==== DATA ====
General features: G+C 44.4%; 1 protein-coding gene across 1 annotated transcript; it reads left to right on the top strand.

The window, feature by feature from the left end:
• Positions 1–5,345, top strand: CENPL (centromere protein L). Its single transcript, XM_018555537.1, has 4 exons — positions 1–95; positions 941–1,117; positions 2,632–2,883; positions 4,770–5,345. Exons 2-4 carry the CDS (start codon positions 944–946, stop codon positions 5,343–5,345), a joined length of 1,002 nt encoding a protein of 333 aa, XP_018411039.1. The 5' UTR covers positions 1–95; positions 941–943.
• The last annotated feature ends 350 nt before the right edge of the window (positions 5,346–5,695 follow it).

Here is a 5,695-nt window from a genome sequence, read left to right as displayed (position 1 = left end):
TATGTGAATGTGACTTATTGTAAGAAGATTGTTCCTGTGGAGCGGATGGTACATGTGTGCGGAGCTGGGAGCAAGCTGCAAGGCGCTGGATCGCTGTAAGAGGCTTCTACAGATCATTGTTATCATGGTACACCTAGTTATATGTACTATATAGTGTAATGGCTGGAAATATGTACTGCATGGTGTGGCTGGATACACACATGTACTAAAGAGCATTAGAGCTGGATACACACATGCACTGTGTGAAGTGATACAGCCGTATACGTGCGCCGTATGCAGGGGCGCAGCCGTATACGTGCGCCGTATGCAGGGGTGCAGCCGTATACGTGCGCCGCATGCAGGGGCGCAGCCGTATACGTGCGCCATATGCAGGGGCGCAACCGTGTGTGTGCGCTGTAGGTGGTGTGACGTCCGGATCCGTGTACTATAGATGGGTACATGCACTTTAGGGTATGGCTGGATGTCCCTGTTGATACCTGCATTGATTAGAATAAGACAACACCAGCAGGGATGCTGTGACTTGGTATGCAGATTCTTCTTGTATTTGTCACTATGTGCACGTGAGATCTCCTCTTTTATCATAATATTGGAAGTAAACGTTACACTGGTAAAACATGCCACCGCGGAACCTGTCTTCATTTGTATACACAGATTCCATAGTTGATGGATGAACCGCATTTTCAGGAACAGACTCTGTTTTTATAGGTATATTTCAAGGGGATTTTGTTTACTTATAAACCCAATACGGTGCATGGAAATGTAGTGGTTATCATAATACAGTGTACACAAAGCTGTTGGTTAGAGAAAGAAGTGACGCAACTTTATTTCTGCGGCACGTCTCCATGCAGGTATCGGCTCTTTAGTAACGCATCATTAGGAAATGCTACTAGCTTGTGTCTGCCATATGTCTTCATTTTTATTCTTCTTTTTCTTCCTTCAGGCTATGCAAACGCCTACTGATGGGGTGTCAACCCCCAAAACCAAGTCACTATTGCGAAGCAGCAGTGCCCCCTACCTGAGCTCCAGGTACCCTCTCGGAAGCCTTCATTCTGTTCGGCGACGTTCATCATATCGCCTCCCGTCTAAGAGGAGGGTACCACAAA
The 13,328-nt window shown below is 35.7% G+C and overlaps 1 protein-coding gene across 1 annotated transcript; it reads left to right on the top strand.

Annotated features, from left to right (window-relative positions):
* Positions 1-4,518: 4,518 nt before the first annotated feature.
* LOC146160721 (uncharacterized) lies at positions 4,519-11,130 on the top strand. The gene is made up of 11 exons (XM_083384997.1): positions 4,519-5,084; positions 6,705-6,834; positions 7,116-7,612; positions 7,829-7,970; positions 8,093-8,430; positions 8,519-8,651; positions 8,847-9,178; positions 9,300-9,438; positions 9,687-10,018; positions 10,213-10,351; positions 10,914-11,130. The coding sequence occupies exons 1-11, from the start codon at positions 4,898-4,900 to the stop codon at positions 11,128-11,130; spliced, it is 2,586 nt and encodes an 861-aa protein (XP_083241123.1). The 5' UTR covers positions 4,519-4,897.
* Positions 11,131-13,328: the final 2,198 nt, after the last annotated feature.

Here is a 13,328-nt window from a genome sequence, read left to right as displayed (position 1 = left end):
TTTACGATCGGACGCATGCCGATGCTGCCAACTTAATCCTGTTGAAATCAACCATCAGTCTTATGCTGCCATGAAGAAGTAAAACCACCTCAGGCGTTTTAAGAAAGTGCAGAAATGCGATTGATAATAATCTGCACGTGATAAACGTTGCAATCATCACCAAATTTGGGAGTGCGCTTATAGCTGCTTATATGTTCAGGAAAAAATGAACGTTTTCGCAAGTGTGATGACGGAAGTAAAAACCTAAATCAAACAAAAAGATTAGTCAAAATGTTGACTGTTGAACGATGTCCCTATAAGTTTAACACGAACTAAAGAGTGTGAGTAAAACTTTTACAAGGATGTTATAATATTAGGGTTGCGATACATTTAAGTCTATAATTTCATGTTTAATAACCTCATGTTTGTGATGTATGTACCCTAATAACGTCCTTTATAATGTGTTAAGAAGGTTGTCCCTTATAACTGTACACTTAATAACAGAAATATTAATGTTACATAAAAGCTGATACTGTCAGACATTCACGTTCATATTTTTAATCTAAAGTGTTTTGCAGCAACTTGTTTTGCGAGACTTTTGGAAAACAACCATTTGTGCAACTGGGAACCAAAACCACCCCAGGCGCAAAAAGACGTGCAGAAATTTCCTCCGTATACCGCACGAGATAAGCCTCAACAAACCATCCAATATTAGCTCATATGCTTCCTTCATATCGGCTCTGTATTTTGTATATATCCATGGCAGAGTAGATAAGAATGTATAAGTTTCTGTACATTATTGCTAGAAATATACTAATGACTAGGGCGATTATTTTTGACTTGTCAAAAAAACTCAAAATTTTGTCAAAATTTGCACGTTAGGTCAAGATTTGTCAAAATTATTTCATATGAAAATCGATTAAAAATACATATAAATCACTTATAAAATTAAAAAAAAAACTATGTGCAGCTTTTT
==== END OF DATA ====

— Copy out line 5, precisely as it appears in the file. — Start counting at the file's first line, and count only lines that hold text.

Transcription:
Here is a 5,695-nt window from a genome sequence, read left to right as displayed (position 1 = left end):